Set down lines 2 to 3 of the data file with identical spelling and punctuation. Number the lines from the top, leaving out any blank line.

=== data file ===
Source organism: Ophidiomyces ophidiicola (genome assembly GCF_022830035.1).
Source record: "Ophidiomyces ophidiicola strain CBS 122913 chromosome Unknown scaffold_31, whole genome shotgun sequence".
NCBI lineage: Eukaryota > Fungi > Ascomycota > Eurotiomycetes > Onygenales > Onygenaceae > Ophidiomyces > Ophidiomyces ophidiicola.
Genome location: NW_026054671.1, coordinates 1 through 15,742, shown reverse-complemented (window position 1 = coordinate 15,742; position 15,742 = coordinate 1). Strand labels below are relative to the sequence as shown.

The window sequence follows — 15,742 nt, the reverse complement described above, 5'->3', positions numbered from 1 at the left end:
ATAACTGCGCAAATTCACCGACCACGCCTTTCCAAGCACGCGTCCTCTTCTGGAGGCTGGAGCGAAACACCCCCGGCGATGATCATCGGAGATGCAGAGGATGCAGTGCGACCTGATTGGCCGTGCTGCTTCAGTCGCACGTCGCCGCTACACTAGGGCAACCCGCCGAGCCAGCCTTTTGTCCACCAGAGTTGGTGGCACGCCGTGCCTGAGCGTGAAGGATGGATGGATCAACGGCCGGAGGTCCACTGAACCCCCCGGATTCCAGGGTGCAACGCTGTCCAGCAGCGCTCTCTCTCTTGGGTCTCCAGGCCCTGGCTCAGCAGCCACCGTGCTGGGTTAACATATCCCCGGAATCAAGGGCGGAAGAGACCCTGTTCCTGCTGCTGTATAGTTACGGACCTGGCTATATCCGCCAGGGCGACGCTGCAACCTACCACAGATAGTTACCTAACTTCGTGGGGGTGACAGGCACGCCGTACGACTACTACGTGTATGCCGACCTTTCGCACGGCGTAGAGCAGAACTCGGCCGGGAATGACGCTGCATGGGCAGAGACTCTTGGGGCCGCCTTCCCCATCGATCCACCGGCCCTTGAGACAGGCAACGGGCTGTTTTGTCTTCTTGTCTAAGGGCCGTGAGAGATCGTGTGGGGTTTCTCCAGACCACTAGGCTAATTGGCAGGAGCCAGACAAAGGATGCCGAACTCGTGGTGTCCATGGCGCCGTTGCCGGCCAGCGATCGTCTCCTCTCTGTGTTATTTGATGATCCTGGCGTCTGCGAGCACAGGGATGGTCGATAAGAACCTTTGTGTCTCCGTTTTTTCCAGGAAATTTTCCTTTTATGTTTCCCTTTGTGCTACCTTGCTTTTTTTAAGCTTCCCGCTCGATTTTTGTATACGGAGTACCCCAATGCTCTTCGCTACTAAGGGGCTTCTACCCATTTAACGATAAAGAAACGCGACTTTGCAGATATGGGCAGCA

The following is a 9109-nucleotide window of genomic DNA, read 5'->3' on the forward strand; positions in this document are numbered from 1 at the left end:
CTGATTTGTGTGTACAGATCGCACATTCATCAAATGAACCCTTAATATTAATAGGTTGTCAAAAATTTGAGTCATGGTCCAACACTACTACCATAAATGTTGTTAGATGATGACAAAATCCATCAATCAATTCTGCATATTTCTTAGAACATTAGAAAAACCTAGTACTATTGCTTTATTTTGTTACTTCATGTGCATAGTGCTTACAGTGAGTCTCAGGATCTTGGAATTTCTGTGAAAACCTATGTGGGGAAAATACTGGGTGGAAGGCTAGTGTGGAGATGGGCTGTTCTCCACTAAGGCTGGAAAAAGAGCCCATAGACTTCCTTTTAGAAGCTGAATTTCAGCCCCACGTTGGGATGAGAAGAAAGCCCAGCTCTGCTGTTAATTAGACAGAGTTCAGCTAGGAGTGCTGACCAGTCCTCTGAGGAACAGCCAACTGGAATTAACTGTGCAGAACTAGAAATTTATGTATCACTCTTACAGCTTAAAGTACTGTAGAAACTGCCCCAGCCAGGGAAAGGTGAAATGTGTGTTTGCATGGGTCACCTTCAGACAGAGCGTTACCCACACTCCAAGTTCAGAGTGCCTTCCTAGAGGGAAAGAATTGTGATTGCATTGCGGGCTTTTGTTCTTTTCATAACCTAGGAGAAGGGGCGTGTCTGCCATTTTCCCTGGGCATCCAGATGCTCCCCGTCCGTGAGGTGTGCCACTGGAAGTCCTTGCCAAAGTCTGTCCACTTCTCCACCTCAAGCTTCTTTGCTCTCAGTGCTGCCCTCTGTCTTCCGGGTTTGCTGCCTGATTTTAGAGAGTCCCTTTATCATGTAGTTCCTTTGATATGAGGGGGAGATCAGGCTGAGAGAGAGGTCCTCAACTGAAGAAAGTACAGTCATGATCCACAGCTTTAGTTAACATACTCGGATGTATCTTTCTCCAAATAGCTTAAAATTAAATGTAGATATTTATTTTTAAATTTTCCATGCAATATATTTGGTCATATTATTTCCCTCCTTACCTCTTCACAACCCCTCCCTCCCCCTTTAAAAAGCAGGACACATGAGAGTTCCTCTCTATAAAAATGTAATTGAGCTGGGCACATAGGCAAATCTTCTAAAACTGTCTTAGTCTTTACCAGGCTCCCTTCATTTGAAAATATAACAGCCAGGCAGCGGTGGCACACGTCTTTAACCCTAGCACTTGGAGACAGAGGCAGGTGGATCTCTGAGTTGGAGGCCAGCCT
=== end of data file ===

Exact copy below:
Source record: "Ophidiomyces ophidiicola strain CBS 122913 chromosome Unknown scaffold_31, whole genome shotgun sequence".
NCBI lineage: Eukaryota > Fungi > Ascomycota > Eurotiomycetes > Onygenales > Onygenaceae > Ophidiomyces > Ophidiomyces ophidiicola.